If you’re one of the millions of Canadians who received federal assistance related to the COVID-19 pandemic, the government isn’t quite done with you. Those COVID-19 benefits could impact your 2022 income taxes.
Eligible recipients will be required to add COVID benefit amounts to their taxable income, which could lead to higher tax bills or smaller refunds. Ineligible recipients, who have already been urged by the government to repay their COVID benefits, could face tax consequences, too — although they aren’t all bad.
Let’s examine the situation facing both groups as tax season approaches.
If you were an eligible recipient of COVID-19 benefits in 2022
If you received COVID-19 benefits last year, they need to be factored into your taxable income when completing your 2022 tax return. These benefits could include:
- The Canada Recovery Sickness Benefit.
- The Canada Recovery Benefit.
- The Canada Recovery Caregiving Benefit.
- The Canada Worker Lockdown Benefit.
In the coming weeks, recipients of federal COVID assistance should receive a T4A slip that lists all the benefits they received, as well as the applicable totals. Adding these amounts to your taxable income should be fairly easy. All COVID benefit payments need to be entered on line 13000 of your tax return.
Increasing your taxable income for 2022 isn’t the only way COVID benefits could impact your tax return.
COVID benefits were generally subject to a 10% withholding tax at the source — about half the rate applied to Canada’s lowest tax bracket, says Jason Heath, managing director at Objective Financial Partners Inc. in Markham, Ontario. You may be required to make up the difference come tax time, when your benefits will be subject to your actual income tax rate.
“If you have a high income, your tax rate could be 50% or higher,” Heath says. “So, anyone who received COVID benefits in 2022 should plan ahead for the potential of tax owing in April.”
One way to counter those higher tax bills is by making some last-minute RRSP contributions, Heath says. Any RRSP contributions made before March 1, 2023 should be able to be claimed as deductions on your 2022 tax return.
If you received COVID-19 benefits you weren’t eligible for
A recent report by the Auditor General found that Canadians received a whopping $4.6 billion in erroneous COVID-19 benefit payments, including overpayments and payments to ineligible recipients. About half that amount still needs to be paid back.
If you received COVID benefits you weren’t entitled to, including Canada Emergency Response Benefit and Canada Emergency Student Benefit payments, you’ve likely already received a notice from the federal government requesting repayment. Don’t ignore it.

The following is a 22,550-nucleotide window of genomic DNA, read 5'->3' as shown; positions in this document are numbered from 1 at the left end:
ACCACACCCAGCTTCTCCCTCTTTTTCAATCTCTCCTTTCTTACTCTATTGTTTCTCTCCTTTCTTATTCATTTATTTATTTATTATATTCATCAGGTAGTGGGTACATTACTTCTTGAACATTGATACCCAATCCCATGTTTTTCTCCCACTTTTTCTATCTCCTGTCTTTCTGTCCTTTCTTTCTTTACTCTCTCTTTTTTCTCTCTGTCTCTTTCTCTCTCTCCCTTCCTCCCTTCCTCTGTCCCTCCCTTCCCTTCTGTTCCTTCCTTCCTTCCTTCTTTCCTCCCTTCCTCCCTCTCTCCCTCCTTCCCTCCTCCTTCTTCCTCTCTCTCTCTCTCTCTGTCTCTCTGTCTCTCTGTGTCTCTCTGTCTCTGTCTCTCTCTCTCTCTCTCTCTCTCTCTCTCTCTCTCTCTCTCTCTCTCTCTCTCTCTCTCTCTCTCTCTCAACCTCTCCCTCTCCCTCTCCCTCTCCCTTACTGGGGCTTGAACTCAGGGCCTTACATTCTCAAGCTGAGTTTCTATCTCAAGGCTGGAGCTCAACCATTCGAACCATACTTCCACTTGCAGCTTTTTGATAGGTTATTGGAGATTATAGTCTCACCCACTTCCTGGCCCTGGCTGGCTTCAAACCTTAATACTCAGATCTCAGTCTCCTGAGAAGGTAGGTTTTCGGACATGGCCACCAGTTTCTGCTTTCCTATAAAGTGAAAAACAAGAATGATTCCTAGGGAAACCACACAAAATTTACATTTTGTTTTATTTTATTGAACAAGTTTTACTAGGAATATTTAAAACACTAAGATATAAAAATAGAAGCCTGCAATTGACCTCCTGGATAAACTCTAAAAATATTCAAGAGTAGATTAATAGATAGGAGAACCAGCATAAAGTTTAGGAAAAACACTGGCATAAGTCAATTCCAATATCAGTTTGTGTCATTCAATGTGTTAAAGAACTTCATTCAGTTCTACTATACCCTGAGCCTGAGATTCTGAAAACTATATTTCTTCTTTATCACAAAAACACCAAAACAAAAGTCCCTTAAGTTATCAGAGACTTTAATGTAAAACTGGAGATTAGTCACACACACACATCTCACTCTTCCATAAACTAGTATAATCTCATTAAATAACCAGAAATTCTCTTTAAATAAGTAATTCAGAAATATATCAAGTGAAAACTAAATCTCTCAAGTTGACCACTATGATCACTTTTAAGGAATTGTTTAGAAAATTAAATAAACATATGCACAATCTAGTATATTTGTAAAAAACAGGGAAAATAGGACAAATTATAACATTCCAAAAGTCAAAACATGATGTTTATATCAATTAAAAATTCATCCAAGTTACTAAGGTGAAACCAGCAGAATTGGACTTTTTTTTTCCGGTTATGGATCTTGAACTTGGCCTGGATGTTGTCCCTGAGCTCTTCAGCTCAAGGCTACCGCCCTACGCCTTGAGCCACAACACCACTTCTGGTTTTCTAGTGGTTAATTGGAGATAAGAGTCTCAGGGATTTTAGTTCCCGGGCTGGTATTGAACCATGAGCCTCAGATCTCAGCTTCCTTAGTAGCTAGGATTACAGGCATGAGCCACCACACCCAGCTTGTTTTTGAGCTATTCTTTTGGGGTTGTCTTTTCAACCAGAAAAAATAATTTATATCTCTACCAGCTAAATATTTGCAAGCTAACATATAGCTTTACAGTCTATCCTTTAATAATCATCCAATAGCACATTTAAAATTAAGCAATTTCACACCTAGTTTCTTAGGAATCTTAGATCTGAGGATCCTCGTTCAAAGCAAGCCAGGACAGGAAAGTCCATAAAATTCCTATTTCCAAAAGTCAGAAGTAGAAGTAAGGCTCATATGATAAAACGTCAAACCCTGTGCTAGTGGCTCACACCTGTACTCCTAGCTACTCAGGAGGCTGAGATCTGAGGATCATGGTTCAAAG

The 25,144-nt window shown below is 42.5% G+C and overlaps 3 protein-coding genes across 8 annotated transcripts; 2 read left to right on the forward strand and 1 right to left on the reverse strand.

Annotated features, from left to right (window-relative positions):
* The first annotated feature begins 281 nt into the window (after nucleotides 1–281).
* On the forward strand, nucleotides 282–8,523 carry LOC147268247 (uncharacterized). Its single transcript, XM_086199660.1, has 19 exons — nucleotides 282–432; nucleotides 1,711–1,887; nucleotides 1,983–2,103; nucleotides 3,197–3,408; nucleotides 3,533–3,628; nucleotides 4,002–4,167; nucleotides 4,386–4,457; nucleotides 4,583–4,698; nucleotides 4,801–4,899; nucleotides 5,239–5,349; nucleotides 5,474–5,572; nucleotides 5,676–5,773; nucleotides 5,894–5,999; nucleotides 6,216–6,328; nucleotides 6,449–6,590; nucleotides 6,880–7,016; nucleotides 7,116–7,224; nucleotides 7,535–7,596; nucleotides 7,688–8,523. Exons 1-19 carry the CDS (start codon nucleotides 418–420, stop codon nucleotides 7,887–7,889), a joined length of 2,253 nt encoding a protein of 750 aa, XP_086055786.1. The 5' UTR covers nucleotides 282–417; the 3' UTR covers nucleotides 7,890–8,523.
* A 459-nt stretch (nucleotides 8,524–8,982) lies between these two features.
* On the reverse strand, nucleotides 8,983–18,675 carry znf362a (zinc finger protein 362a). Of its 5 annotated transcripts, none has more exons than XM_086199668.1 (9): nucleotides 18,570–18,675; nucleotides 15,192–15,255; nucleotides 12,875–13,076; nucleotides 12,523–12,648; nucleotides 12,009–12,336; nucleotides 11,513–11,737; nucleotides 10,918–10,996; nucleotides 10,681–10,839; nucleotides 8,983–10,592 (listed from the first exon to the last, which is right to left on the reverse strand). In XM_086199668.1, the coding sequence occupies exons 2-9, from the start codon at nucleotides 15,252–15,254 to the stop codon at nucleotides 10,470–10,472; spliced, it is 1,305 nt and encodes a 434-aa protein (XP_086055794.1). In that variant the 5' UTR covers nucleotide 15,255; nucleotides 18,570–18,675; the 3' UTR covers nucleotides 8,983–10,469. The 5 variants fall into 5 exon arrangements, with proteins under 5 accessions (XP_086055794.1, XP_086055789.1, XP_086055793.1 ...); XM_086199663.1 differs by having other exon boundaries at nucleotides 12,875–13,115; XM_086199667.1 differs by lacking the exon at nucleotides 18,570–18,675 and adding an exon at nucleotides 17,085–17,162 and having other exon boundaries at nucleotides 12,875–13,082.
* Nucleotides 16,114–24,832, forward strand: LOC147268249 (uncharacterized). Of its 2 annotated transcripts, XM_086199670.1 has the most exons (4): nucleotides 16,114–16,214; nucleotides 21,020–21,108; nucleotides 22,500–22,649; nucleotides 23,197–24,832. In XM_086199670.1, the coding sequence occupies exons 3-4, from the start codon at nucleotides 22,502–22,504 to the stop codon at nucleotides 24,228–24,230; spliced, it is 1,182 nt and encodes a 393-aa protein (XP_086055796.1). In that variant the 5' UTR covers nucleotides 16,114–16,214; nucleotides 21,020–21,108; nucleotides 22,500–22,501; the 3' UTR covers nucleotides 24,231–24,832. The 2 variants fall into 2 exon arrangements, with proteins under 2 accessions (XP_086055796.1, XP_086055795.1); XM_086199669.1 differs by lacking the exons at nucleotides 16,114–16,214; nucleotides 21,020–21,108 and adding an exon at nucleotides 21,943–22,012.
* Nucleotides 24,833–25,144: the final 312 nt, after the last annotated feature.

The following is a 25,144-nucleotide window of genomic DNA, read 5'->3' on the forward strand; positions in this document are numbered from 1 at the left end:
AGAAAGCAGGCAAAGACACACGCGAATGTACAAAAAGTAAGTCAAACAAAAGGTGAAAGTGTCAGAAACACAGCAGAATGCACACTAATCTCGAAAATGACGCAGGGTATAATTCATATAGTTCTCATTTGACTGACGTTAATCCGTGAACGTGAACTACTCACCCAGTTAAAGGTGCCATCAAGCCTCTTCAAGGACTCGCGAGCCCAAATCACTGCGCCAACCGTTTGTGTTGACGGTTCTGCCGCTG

There could be serious consequences if you refuse or fail to make your COVID benefit repayments, including garnished wages, liens and even asset seizures. The Canada Revenue Agency can also withhold tax refunds or GST/HST credits from individuals with outstanding COVID repayment balances.
But that’s a situation the CRA is taking steps to avoid.
“If an individual is unwilling to pay and has a clear ability to pay, we give several legal warnings before proceeding with any possible enforcement measures,” says Sylvie Branch, a CRA media relations advisor. “The goal remains to give taxpayers every opportunity to either self-resolve or contact us, at the phone number provided in the correspondence received, to make a payment arrangement.”
How to repay COVID benefit overpayments
You can make a repayment to the CRA at any time, either online, in person or by mail. If you can’t pay everything back in one shot, you can enter a payment arrangement with the CRA. Just calculate how much you can afford to pay on a regular basis and contact the Agency to work out the details.
Some good news regarding COVID benefit repayments
While having to pay back COVID benefits is a drag, especially if applying for what turned out to be an ineligible payment was an honest mistake, it’s not all bad news.
Any repayments you made in 2022 can be claimed as a deduction to ensure you don’t pay tax on those amounts. You can claim the deduction on your 2022 tax return, claim it for the year you received the benefit or split it between tax returns.
To claim a 2022 repayment as a deduction for the 2020 or 2021 tax years, you’ll fill out Form T1B, Request to Deduct Federal COVID-19 Benefits Repayment in a Prior Year, and file it along with your 2022 tax return. The form should be available from the CRA in January.
If you repay a COVID-19 benefit amount after December 31, 2022, you can still claim a tax deduction, but only for the tax year in which you made your payment.
There are several types of taxes self-employed business owners and freelancers must pay in Canada. Plan to set aside 25%-30% of your income to pay them.